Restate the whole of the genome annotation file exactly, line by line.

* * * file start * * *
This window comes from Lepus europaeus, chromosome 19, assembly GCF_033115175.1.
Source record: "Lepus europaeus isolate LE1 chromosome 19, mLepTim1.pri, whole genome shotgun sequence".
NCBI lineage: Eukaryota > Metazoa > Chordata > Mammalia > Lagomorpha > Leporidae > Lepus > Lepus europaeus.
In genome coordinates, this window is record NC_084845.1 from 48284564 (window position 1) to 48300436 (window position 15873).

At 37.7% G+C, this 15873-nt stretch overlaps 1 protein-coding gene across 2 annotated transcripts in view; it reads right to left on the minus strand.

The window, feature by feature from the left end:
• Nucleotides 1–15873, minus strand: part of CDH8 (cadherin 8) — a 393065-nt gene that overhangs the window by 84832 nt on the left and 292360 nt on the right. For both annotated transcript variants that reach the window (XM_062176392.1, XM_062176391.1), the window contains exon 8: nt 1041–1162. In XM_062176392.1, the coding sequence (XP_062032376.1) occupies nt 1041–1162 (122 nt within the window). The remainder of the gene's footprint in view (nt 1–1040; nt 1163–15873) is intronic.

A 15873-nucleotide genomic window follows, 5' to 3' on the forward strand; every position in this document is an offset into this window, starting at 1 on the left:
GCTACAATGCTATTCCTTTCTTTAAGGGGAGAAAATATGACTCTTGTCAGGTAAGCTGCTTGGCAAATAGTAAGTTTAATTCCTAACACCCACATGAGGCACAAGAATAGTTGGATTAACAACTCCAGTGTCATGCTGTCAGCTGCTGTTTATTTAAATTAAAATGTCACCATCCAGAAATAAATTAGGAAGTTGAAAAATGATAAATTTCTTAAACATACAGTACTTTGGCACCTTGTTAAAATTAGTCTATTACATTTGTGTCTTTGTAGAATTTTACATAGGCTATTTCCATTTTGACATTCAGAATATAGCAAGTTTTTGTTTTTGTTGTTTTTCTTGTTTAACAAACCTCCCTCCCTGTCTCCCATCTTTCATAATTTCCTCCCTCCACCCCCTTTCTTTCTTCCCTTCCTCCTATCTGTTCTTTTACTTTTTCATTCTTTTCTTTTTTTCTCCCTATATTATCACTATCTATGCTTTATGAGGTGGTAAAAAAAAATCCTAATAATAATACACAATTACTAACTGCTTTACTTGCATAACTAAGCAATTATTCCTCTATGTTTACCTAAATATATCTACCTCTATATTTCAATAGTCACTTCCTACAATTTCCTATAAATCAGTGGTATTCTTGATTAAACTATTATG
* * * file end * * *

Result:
This window comes from Lepus europaeus, chromosome 19, assembly GCF_033115175.1.
Source record: "Lepus europaeus isolate LE1 chromosome 19, mLepTim1.pri, whole genome shotgun sequence".
NCBI lineage: Eukaryota > Metazoa > Chordata > Mammalia > Lagomorpha > Leporidae > Lepus > Lepus europaeus.
In genome coordinates, this window is record NC_084845.1 from 48284564 (window position 1) to 48300436 (window position 15873).

At 37.7% G+C, this 15873-nt stretch overlaps 1 protein-coding gene across 2 annotated transcripts in view; it reads right to left on the minus strand.

The window, feature by feature from the left end:
• Nucleotides 1–15873, minus strand: part of CDH8 (cadherin 8) — a 393065-nt gene that overhangs the window by 84832 nt on the left and 292360 nt on the right. For both annotated transcript variants that reach the window (XM_062176392.1, XM_062176391.1), the window contains exon 8: nt 1041–1162. In XM_062176392.1, the coding sequence (XP_062032376.1) occupies nt 1041–1162 (122 nt within the window). The remainder of the gene's footprint in view (nt 1–1040; nt 1163–15873) is intronic.

A 15873-nucleotide genomic window follows, 5' to 3' on the forward strand; every position in this document is an offset into this window, starting at 1 on the left:
GCTACAATGCTATTCCTTTCTTTAAGGGGAGAAAATATGACTCTTGTCAGGTAAGCTGCTTGGCAAATAGTAAGTTTAATTCCTAACACCCACATGAGGCACAAGAATAGTTGGATTAACAACTCCAGTGTCATGCTGTCAGCTGCTGTTTATTTAAATTAAAATGTCACCATCCAGAAATAAATTAGGAAGTTGAAAAATGATAAATTTCTTAAACATACAGTACTTTGGCACCTTGTTAAAATTAGTCTATTACATTTGTGTCTTTGTAGAATTTTACATAGGCTATTTCCATTTTGACATTCAGAATATAGCAAGTTTTTGTTTTTGTTGTTTTTCTTGTTTAACAAACCTCCCTCCCTGTCTCCCATCTTTCATAATTTCCTCCCTCCACCCCCTTTCTTTCTTCCCTTCCTCCTATCTGTTCTTTTACTTTTTCATTCTTTTCTTTTTTTCTCCCTATATTATCACTATCTATGCTTTATGAGGTGGTAAAAAAAAATCCTAATAATAATACACAATTACTAACTGCTTTACTTGCATAACTAAGCAATTATTCCTCTATGTTTACCTAAATATATCTACCTCTATATTTCAATAGTCACTTCCTACAATTTCCTATAAATCAGTGGTATTCTTGATTAAACTATTATG